Comet

From the Science Archives, the open-project database of science information
Jump to navigation Jump to search

Comets are small bodies in the Solar System that orbit the Sun and, at least occasionally, exhibit a coma (or an atmosphere) and/or a tail — both due primarily to the effects of the solar radiation upon the comet's nucleus, which itself is a dwarf planet composed of rock, dust, and ices. They originate in the outer Solar System's Oort cloud, which consists of debris left over from the condensation of the original solar nebula; the outer edges of such nebulae are cool enough that water exists in a solid, rather than a gaseous state. Due to comets's origins and propensity to be highly perturbed by relatively close approaches to the major planets like Uranus and Jupiter, comets' orbits are constantly affected. Some are moved into sungrazing orbits that destroy the comets when they are too near the Sun or when they collide into planets, while others are thrown out of the solar system for eternity.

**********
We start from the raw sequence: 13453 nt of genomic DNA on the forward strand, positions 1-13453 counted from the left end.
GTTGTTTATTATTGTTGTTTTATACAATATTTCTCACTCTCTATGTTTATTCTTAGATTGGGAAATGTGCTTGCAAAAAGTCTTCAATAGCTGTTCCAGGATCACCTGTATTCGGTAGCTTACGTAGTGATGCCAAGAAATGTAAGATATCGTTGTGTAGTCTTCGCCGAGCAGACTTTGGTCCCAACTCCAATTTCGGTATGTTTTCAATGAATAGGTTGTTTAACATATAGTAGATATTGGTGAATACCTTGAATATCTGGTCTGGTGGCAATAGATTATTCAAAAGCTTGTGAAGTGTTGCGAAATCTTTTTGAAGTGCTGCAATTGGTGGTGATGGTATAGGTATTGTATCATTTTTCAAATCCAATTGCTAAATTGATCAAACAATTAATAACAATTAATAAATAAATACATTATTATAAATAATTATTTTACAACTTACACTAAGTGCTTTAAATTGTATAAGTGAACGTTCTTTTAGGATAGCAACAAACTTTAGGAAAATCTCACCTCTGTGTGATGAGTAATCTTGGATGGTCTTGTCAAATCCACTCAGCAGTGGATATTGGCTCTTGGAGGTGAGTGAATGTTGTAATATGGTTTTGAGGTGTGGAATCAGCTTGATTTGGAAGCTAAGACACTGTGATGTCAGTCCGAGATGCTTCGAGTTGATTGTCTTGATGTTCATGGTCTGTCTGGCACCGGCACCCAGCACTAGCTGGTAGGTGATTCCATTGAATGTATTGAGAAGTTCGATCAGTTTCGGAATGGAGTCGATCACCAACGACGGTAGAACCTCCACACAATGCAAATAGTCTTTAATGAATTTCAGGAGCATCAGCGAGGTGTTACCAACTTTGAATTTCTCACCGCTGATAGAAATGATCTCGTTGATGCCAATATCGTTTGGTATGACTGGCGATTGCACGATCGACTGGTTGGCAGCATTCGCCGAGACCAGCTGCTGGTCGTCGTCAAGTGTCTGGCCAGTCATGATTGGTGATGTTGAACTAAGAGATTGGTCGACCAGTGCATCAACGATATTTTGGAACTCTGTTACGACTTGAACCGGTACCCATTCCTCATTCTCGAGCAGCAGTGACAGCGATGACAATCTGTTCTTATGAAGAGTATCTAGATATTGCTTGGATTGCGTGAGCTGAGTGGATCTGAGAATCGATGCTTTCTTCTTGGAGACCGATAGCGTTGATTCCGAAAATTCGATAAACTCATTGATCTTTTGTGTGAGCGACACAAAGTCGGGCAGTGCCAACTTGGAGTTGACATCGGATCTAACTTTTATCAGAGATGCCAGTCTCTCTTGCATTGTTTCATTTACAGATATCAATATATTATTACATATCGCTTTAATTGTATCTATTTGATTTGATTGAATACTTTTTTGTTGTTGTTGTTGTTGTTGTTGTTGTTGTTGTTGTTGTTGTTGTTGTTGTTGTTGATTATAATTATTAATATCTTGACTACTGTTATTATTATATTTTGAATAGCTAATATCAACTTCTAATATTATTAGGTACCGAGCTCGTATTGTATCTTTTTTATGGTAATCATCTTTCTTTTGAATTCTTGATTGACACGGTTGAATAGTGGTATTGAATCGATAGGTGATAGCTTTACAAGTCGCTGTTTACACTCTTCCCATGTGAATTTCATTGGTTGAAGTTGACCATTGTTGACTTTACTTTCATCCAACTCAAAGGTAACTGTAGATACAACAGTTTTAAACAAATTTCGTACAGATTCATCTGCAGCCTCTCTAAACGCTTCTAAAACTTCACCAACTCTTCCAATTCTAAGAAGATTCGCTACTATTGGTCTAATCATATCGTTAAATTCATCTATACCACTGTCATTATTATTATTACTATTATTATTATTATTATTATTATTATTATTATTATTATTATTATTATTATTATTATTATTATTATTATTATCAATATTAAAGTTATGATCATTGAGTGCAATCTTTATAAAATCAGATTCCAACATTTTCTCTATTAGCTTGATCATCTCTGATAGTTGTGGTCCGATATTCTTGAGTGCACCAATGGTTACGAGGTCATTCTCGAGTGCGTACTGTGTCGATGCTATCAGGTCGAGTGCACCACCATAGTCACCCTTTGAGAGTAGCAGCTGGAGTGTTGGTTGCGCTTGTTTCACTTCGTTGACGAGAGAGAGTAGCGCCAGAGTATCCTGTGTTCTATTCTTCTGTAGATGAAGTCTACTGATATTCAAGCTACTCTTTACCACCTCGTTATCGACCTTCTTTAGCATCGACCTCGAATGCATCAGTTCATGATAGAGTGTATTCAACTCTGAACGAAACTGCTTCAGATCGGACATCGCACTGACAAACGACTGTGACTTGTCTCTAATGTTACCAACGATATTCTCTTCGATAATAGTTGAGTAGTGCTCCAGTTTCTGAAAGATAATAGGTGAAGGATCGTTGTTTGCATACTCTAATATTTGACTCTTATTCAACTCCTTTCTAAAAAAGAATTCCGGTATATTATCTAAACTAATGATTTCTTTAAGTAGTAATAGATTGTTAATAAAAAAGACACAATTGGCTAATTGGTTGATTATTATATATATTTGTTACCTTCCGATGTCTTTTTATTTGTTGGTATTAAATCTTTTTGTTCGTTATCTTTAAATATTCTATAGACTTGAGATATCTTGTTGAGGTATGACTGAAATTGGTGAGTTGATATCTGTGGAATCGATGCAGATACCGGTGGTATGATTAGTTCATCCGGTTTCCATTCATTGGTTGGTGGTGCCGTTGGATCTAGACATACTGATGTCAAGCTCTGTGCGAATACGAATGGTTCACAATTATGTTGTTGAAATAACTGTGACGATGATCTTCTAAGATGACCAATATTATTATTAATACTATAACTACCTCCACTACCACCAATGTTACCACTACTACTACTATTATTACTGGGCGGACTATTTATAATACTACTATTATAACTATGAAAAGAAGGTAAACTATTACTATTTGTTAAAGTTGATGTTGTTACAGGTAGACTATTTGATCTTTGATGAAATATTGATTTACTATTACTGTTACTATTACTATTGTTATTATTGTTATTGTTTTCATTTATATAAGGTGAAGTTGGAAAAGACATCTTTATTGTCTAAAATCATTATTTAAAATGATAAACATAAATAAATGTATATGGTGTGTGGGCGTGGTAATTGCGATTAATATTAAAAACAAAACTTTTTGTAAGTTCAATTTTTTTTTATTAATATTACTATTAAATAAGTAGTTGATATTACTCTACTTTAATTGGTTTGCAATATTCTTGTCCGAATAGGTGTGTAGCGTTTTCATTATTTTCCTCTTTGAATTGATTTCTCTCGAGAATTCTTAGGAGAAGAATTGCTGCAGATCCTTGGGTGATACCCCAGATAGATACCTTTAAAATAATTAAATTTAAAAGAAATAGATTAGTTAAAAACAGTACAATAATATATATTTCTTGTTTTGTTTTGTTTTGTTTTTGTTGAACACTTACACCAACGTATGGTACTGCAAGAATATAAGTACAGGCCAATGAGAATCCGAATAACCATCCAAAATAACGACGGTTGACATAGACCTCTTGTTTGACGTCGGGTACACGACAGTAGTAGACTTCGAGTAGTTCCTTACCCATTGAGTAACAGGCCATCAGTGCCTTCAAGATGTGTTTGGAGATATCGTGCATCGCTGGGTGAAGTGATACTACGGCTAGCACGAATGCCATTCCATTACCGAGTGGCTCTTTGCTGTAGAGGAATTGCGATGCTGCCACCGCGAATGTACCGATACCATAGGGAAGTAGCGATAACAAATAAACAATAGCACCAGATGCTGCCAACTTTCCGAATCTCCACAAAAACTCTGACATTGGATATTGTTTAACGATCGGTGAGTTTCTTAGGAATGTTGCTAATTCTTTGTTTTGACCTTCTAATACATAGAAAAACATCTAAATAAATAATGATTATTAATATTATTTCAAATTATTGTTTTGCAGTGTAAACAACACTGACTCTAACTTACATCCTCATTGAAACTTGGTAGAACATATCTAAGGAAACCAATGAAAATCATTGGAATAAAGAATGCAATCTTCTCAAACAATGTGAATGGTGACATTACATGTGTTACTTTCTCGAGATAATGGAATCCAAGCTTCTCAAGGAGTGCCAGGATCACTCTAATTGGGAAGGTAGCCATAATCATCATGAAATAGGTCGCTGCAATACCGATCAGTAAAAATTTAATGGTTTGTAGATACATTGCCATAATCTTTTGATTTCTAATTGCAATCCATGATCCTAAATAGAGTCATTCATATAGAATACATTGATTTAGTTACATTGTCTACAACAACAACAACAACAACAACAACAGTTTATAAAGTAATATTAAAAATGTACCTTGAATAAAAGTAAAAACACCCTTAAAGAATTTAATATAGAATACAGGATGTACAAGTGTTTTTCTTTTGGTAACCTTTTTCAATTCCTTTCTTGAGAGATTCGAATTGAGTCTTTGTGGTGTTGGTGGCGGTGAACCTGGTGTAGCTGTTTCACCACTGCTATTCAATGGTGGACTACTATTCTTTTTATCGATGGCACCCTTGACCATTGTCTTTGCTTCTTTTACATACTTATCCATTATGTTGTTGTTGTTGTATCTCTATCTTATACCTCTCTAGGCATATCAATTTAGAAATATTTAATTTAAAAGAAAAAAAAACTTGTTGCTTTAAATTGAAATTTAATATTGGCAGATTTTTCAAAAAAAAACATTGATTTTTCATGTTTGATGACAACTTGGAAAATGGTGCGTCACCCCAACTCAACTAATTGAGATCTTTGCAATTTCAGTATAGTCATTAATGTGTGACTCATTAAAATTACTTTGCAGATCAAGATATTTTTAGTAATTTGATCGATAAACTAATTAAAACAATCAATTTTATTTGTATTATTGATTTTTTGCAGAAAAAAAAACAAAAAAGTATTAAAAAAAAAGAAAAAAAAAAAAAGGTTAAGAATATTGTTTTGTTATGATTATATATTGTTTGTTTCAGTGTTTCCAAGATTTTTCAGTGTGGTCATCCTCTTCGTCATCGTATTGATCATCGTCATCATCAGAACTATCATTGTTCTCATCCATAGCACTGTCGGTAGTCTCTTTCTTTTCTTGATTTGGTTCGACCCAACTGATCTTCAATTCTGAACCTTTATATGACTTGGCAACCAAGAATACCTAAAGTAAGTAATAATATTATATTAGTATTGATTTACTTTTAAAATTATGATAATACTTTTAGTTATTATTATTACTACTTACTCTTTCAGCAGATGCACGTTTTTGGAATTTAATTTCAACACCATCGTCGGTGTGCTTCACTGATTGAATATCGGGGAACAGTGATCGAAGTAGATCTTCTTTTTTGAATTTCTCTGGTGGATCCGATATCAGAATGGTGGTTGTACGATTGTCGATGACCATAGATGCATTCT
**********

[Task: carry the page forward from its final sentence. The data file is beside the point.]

Asteroids originate via a different process and orbit in the Asteroid belt between Mars and Jupiter, but very old comets which have lost all their volatile materials may eventually resemble or become asteroids.